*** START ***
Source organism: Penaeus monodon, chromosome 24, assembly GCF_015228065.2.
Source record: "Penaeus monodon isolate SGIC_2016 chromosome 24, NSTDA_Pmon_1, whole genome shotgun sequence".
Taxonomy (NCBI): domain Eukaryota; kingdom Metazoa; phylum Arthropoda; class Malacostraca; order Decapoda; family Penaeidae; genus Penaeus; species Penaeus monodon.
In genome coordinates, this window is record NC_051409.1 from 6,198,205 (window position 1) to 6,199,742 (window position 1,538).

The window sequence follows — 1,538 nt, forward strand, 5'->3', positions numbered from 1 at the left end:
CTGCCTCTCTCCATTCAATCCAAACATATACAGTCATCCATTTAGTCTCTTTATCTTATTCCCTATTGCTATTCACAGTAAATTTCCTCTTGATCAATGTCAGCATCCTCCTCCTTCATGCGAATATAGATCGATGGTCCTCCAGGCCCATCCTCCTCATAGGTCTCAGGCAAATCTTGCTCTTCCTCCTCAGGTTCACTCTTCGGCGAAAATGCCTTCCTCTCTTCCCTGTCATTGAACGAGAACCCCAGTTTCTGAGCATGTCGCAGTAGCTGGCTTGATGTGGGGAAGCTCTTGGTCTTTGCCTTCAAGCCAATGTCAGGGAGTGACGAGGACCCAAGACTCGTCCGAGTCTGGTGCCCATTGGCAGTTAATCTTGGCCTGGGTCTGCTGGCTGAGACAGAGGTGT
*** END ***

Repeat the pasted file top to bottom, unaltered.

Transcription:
Source organism: Penaeus monodon, chromosome 24, assembly GCF_015228065.2.
Source record: "Penaeus monodon isolate SGIC_2016 chromosome 24, NSTDA_Pmon_1, whole genome shotgun sequence".
Taxonomy (NCBI): domain Eukaryota; kingdom Metazoa; phylum Arthropoda; class Malacostraca; order Decapoda; family Penaeidae; genus Penaeus; species Penaeus monodon.
In genome coordinates, this window is record NC_051409.1 from 6,198,205 (window position 1) to 6,199,742 (window position 1,538).

The window sequence follows — 1,538 nt, forward strand, 5'->3', positions numbered from 1 at the left end:
CTGCCTCTCTCCATTCAATCCAAACATATACAGTCATCCATTTAGTCTCTTTATCTTATTCCCTATTGCTATTCACAGTAAATTTCCTCTTGATCAATGTCAGCATCCTCCTCCTTCATGCGAATATAGATCGATGGTCCTCCAGGCCCATCCTCCTCATAGGTCTCAGGCAAATCTTGCTCTTCCTCCTCAGGTTCACTCTTCGGCGAAAATGCCTTCCTCTCTTCCCTGTCATTGAACGAGAACCCCAGTTTCTGAGCATGTCGCAGTAGCTGGCTTGATGTGGGGAAGCTCTTGGTCTTTGCCTTCAAGCCAATGTCAGGGAGTGACGAGGACCCAAGACTCGTCCGAGTCTGGTGCCCATTGGCAGTTAATCTTGGCCTGGGTCTGCTGGCTGAGACAGAGGTGT